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Australia's central bank on Tuesday took its first step towards tempering its massive stimulus as employment proves far stronger than previously expected, although actual rate hikes remain a distant prospect. The latest statement from the Reserve Bank of Australia leaves the date of the forward guidance on the first hike in the cash rate unchanged at 2024. But it looks as if they are preparing the ground for an adjustment to this guidance and other policies to bring them more into line with Australia's strong economic fundamentals.

The economy is great - rates on hold?

The economic recovery in Australia is stronger than earlier expected and is forecast to continue

  • The outlook for investment has improved and household and business balance sheets are generally in good shape"
  • National income is also being supported by the high prices for commodity exports.
  • The labor market has continued to recover faster than expected.
  • More Australians have jobs than before the pandemic
  • The fact that wage and inflation outcomes remain "subdued" is also at least partly a function of the fact that this quarterly data comes out with a considerable lag. There is not any new wages data for 2Q21 until 18 August, though CPI for 2Q21 is released a bit earlier on 28 July. Current justifications are being made with reference to some fairly dated figures.

    Mortgage rates also hit record lows in 2020 during the depths of the COVID-19 recession, as the RBA slashed the official cash rate, provided low-cost three-year funding to the banks ( through the term funding facility, which expired last week) and started purchasing government bonds, all with the aim of keeping rates low through to 2024.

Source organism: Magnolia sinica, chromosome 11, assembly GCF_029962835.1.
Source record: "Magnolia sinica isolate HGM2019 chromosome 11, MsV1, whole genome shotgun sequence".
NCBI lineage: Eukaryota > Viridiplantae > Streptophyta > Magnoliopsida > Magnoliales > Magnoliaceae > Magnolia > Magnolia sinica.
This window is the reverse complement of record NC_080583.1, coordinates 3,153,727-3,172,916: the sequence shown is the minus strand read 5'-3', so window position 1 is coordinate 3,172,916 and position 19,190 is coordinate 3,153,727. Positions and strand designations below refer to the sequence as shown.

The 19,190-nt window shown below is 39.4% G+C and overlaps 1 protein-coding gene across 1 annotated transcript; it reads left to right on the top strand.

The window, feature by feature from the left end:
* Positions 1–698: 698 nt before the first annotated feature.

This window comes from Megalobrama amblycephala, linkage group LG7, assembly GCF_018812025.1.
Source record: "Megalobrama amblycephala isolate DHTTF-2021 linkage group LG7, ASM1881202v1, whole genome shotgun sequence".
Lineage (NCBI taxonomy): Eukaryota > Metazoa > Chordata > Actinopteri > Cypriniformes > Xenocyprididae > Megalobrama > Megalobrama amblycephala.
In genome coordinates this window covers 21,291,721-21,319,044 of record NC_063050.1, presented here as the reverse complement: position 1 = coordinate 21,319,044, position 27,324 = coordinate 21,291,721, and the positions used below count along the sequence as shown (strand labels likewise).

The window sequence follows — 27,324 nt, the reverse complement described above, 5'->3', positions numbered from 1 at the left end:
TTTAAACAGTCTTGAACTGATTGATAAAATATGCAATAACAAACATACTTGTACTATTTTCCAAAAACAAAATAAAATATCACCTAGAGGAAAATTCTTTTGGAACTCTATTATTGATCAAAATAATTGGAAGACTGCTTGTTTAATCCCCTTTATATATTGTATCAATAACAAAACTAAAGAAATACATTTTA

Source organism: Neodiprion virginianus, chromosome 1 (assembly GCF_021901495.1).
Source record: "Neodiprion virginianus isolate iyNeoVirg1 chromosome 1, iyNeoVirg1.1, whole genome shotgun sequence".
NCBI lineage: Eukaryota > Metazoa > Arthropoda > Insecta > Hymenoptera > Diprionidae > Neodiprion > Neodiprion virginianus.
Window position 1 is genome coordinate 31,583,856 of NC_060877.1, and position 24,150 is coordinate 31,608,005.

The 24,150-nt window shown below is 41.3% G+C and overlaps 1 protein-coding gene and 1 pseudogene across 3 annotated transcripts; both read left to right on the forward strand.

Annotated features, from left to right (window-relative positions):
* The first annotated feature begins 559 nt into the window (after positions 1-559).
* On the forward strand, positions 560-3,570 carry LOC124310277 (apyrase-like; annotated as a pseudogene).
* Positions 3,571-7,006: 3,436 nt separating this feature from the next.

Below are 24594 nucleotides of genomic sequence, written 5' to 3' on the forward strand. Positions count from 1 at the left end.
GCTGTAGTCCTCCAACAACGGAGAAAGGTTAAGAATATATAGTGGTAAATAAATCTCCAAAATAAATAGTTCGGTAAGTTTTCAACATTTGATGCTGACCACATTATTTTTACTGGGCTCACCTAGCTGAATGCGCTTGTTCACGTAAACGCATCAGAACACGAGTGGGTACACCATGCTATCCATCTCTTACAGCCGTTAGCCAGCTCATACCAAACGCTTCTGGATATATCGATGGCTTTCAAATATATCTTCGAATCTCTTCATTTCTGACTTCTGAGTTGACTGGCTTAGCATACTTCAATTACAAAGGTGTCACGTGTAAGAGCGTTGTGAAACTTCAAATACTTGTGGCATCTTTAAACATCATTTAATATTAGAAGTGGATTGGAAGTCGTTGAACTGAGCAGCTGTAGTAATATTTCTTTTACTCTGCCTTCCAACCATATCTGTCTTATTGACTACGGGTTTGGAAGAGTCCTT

Rates on hold but tapering on

    At its meeting today, the Reserve Bank board held the official cash rate target at a record low of 0.1, where it has been since November last year. The interest rate for commercial banks parking money at the RBA remained at zero.

    As widely expected, given recent positive economic data, the bank also retained the federal government bonds maturing in April 2024 as the focus of its 0.1 per cent yield target. that has the effect of not extending that means of keeping interest rates very low further into the future, as would have happened if the target bond was switched to November 2024.However, in a generally unexpected move, the RBA announced it would scale down its bond buying program from $5 billion a week currently to $4 billion a week from early September "until at least mid-November" when the scheme would be reviewed again.

    The bank took everyone by surprise when it announced that the bank will purchase $4 billion per week instead of the previous $5 billion per week, with that pace set to remain in place 'at least until mid-November. In short, the bank has pulled back on the stimulus it is providing to keep mortgage and other borrowing rates extremely low, but only very marginally. Broadly the RBA remains committed to maintaining highly supportive monetary conditions to support a return to full employment. It will not increase the cash rate until actual inflation is sustainably within the 2 to 3 per cent target range. The bank's central scenario for the economy is that this condition will not be met before 2024.

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